Eight people were killed in isolated clashes in Turkey on Sunday during municipal elections that Prime Minister Tayyip Erdogan hopes will validate him in his battle against a corruption scandal and a string of
damaging security leaks.
The voting may have become a crisis referendum on the rule of Erdogan and his Islamist-rooted AK Party and he has been crisscrossing the nation of 77 million during weeks of hectic campaigning to rally his conservative core voters.
Voting went ahead peacefully in most parts of the country but fights broke out between groups supporting rival candidates in two villages near the southeastern border with Syria. Six people were killed in a shoot-out in Sanliurfa province while two more died in a village in Hatay, security officials said.
The clashes were over local council positions and were not directly linked to the wider tensions in the country.
The level of support for Erdogan will be crucial for his Islamist-rooted AK Party's political survival as well as his possible bid to become the president in August.
"Today it is what the people say which matters rather than what was said in the city squares," Erdogan told reporters as he voted in Istanbul, his supporters chanting "Turkey is proud of you" as he left the polling station.
Erdogan has purged some 7,000 people from the judiciary and police since anti-graft raids in December targeting businessmen close to him and sons of ministers. He blames the raids on U.S.-based Islamic cleric Fethullah Gulen, an ex-ally, who he says is using supporters in the police to try to topple the government.
"They are all traitors," Erdogan said of his opponents at a rally in Istanbul on the eve of the vote. "Let them do what they want. Go to the ballot box tomorrow and teach all of them a lesson ... Let's give them an Ottoman slap."
AK's main opposition, the Republican People's Party (CHP), portrays Erdogan as a corrupt dictator ready to hang on to power by any means. Capture of the capital Ankara or Istanbul would allow them to claim some form of victory.
AK, which swept to power in 2002 on a platform of eradicating the corruption that blights Turkish life, hopes to equal or better its 2009 vote of 38.8 percent and markets have steadied this week in expectation of such a result.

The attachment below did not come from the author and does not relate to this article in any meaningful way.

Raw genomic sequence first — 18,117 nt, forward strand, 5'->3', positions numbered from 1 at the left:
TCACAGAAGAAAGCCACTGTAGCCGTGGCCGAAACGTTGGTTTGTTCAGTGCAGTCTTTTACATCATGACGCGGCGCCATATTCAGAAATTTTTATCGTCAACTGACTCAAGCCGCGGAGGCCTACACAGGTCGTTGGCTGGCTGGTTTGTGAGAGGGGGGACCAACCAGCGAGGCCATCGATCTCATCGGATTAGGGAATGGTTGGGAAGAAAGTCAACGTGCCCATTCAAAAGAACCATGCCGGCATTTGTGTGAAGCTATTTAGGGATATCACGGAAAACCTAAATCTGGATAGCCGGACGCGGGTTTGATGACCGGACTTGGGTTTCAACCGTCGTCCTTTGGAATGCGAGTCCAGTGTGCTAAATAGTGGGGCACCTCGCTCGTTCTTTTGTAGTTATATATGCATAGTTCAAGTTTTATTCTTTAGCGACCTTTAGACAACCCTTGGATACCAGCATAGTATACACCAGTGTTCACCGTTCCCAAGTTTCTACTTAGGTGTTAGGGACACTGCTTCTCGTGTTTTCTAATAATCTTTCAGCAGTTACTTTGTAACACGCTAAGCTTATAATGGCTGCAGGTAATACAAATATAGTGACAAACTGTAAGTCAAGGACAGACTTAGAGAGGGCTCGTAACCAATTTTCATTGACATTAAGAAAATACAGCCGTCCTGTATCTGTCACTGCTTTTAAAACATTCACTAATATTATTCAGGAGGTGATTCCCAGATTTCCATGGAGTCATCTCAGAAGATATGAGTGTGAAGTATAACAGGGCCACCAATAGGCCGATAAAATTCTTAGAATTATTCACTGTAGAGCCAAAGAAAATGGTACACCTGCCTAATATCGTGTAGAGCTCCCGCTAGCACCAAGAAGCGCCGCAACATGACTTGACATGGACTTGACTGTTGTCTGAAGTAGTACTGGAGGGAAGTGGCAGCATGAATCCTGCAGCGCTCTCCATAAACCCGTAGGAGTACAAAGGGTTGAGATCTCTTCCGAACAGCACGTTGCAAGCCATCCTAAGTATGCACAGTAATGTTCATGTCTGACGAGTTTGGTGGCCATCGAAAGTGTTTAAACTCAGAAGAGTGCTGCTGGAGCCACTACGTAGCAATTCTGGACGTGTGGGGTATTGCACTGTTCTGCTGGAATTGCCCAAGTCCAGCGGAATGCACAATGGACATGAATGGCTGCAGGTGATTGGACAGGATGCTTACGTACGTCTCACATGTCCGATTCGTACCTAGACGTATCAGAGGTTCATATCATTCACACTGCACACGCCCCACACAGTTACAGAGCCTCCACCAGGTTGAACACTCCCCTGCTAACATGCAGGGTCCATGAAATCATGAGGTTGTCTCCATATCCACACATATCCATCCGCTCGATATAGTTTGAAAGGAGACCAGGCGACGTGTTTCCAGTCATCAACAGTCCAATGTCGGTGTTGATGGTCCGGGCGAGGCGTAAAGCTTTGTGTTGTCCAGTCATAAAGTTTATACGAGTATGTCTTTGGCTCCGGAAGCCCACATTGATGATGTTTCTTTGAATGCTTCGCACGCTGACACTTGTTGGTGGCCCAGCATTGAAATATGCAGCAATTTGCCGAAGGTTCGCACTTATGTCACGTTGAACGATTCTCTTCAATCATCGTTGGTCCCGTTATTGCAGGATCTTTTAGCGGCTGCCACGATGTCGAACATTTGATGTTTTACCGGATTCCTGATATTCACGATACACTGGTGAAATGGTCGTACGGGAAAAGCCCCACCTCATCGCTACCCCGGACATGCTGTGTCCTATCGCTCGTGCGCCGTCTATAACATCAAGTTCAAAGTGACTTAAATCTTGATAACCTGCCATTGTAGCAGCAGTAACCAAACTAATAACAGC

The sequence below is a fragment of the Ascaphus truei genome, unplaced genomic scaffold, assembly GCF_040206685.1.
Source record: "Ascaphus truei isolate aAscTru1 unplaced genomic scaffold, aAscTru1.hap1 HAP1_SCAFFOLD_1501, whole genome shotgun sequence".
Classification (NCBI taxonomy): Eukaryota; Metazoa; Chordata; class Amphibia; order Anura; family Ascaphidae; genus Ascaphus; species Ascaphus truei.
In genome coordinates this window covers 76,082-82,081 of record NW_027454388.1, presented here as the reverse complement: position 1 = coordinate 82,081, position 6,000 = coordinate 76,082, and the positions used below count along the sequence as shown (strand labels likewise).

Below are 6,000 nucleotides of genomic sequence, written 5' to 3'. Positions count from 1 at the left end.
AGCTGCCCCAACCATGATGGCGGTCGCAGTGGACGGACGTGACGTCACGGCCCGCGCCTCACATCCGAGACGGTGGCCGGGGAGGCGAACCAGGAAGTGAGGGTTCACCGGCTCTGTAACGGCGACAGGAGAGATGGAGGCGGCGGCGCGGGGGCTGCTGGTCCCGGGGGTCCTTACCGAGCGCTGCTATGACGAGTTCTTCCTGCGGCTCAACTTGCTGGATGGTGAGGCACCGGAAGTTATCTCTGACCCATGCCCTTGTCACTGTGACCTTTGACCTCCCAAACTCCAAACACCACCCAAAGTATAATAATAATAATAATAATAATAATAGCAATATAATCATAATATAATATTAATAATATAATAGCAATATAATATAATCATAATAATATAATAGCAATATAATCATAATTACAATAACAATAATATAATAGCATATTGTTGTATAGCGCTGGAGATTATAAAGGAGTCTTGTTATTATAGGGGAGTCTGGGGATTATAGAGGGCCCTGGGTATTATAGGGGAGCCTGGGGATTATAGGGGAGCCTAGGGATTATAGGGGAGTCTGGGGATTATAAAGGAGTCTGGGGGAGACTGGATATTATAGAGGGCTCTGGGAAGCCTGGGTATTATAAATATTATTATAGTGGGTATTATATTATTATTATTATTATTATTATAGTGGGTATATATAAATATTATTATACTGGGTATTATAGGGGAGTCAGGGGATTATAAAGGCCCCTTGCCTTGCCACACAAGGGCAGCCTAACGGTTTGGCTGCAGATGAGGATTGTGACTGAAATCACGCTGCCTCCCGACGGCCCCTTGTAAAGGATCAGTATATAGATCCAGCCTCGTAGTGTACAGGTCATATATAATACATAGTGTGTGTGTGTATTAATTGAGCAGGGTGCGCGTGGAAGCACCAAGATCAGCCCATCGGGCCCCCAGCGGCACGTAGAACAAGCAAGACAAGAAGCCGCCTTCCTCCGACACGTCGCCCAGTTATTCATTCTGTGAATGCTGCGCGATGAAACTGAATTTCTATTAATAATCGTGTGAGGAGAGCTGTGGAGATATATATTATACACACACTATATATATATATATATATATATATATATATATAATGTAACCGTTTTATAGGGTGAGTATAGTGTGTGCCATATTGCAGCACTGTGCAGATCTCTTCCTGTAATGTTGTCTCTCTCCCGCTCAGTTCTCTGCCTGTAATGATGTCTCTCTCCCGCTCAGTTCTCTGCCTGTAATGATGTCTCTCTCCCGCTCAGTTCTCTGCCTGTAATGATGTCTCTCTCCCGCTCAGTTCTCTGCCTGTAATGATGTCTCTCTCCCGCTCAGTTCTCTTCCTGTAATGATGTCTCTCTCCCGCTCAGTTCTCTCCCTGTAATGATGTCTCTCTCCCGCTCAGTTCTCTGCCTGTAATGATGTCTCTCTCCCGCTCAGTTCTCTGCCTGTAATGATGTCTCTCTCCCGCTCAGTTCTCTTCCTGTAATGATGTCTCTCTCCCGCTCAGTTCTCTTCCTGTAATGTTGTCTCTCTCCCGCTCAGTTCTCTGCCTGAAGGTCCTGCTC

A vote of less than 36%, not considered likely, would be a huge blow for Erdogan and unleash AK power struggles. A vote of more than 45%, some fear, could herald a period of harsh reckoning with opponents in politics and state bodies.
As voting got under way in western Turkey at 8 a.m. (0600 GMT), an hour later than in the east, some voters subscribed to Erdogan's belief that he is the victim of a plot to unseat him.
"You have to look at why they want to unseat the government now. Turkey is a new state, it is getting stronger and the big countries don't want that," said Vahap Selbuk, 20, a student preparing for university entrance exams.
On a sunny morning at a school in the central Istanbul commercial district of Sisli, others saw the election as an opportunity to express their opposition to Erdogan's government.
"We expect a ray of hope in the elections. Even if the AK Party vote doesn't fall that much, we expect them to lose big cities at least. If not we're thinking of living abroad," said Alper Palabiyik, 30, a financial adviser.
"It will be a long night for us but a longer night for that dictator," he said. Voting ends at 5 p.m.
'Alliance of Evil'
Erdogan formed AK in 2001, attracting nationalists and centre-right economic reformers as well as religious conservatives who form his base. Since his 2011 poll victory he has in his statements moved more towards these core supporters.
The graft scandal, also involving anonymous Internet postings of tapped state communications implicating Erdogan in corrupt actions he denies, was all but eclipsed in recent days by the leaking of a recording of a top-level security meeting.
In the recording, the intelligence chief, foreign minister and military commanders discuss possible armed intervention in neighbouring Syria's civil war. A senior government official described the leak as one of the biggest crises in modern Turkey's history, threatening further sensitive disclosures.
The leak seemed particularly to target MIT intelligence chief Hakan Fidan, possibly Erdogan's closest confidante.
Officials suggest Gulen's Hizmet network released the recording, giving an alarming sense in Ankara that government has only tentative control of state bodies and part of the security apparatus while power struggles play out.
Hizmet denies orchestrating the leak scandal and manoeuvring to control the state apparatus, but those close to the network say they fear a heavy crackdown after the elections.
Erdogan, who describes Hizmet as a terrorist organisation in an "alliance of evil" with major opposition parties, seems likely to act quickly to tackle the leaks and he may have given a first indication of that in his speech on Saturday.